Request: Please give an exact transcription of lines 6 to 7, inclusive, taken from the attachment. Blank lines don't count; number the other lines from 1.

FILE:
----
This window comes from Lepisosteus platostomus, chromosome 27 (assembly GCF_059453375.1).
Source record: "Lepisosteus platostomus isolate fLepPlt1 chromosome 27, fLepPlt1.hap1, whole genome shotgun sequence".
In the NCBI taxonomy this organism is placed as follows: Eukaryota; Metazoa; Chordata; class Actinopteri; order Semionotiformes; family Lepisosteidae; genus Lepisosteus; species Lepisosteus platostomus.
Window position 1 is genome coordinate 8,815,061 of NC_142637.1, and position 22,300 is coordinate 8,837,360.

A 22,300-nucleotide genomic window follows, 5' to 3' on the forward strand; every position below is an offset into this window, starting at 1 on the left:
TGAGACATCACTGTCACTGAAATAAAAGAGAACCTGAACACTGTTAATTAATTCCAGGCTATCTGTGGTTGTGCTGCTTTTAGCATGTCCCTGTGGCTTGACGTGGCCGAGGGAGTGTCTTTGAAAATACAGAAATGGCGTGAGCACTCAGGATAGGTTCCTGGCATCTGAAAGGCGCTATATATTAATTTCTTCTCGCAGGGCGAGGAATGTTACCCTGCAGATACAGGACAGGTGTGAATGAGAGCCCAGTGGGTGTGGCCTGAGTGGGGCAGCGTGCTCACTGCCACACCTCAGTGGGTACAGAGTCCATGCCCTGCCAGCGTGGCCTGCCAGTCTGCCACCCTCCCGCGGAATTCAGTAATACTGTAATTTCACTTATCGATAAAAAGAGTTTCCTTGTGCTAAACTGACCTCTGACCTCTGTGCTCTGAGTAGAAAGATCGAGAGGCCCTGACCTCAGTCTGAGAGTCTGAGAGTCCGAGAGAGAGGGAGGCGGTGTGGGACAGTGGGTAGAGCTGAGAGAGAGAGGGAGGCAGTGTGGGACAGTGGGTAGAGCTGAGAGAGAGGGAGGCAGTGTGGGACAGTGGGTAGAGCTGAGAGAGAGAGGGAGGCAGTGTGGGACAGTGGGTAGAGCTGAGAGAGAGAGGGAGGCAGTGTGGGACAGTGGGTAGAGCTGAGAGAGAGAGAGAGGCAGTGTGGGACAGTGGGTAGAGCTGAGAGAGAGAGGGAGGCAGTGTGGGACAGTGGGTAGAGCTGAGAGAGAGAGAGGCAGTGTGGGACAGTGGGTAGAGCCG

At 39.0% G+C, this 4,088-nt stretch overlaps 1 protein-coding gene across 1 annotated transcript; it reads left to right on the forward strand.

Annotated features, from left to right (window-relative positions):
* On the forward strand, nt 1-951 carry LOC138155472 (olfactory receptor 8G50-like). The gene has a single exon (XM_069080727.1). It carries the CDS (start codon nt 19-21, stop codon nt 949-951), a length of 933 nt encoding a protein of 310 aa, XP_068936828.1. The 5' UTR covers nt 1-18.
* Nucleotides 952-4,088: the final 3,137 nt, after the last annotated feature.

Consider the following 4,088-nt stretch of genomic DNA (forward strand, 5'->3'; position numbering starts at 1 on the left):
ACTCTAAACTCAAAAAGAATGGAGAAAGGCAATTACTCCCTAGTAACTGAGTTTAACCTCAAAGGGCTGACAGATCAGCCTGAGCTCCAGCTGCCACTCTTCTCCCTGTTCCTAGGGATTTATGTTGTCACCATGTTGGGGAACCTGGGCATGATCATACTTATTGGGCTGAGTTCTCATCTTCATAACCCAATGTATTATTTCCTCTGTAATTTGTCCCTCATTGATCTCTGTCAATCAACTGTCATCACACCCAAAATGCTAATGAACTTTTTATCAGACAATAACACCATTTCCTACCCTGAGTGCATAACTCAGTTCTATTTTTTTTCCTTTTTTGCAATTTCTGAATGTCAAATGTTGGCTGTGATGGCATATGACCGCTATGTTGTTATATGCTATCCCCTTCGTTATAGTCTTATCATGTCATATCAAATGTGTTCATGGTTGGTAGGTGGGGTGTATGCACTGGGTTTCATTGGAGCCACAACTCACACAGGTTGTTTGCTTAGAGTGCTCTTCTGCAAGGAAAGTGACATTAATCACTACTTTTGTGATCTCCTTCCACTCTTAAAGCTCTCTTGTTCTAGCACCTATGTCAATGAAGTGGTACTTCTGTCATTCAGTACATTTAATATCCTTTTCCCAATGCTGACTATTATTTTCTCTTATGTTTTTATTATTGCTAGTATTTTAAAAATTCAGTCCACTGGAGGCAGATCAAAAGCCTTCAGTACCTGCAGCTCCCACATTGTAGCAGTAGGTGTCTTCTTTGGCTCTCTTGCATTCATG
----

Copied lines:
TGAGACATCACTGTCACTGAAATAAAAGAGAACCTGAACACTGTTAATTAATTCCAGGCTATCTGTGGTTGTGCTGCTTTTAGCATGTCCCTGTGGCTTGACGTGGCCGAGGGAGTGTCTTTGAAAATACAGAAATGGCGTGAGCACTCAGGATAGGTTCCTGGCATCTGAAAGGCGCTATATATTAATTTCTTCTCGCAGGGCGAGGAATGTTACCCTGCAGATACAGGACAGGTGTGAATGAGAGCCCAGTGGGTGTGGCCTGAGTGGGGCAGCGTGCTCACTGCCACACCTCAGTGGGTACAGAGTCCATGCCCTGCCAGCGTGGCCTGCCAGTCTGCCACCCTCCCGCGGAATTCAGTAATACTGTAATTTCACTTATCGATAAAAAGAGTTTCCTTGTGCTAAACTGACCTCTGACCTCTGTGCTCTGAGTAGAAAGATCGAGAGGCCCTGACCTCAGTCTGAGAGTCTGAGAGTCCGAGAGAGAGGGAGGCGGTGTGGGACAGTGGGTAGAGCTGAGAGAGAGAGGGAGGCAGTGTGGGACAGTGGGTAGAGCTGAGAGAGAGGGAGGCAGTGTGGGACAGTGGGTAGAGCTGAGAGAGAGAGGGAGGCAGTGTGGGACAGTGGGTAGAGCTGAGAGAGAGAGGGAGGCAGTGTGGGACAGTGGGTAGAGCTGAGAGAGAGAGAGAGGCAGTGTGGGACAGTGGGTAGAGCTGAGAGAGAGAGGGAGGCAGTGTGGGACAGTGGGTAGAGCTGAGAGAGAGAGAGGCAGTGTGGGACAGTGGGTAGAGCCG

At 39.0% G+C, this 4,088-nt stretch overlaps 1 protein-coding gene across 1 annotated transcript; it reads left to right on the forward strand.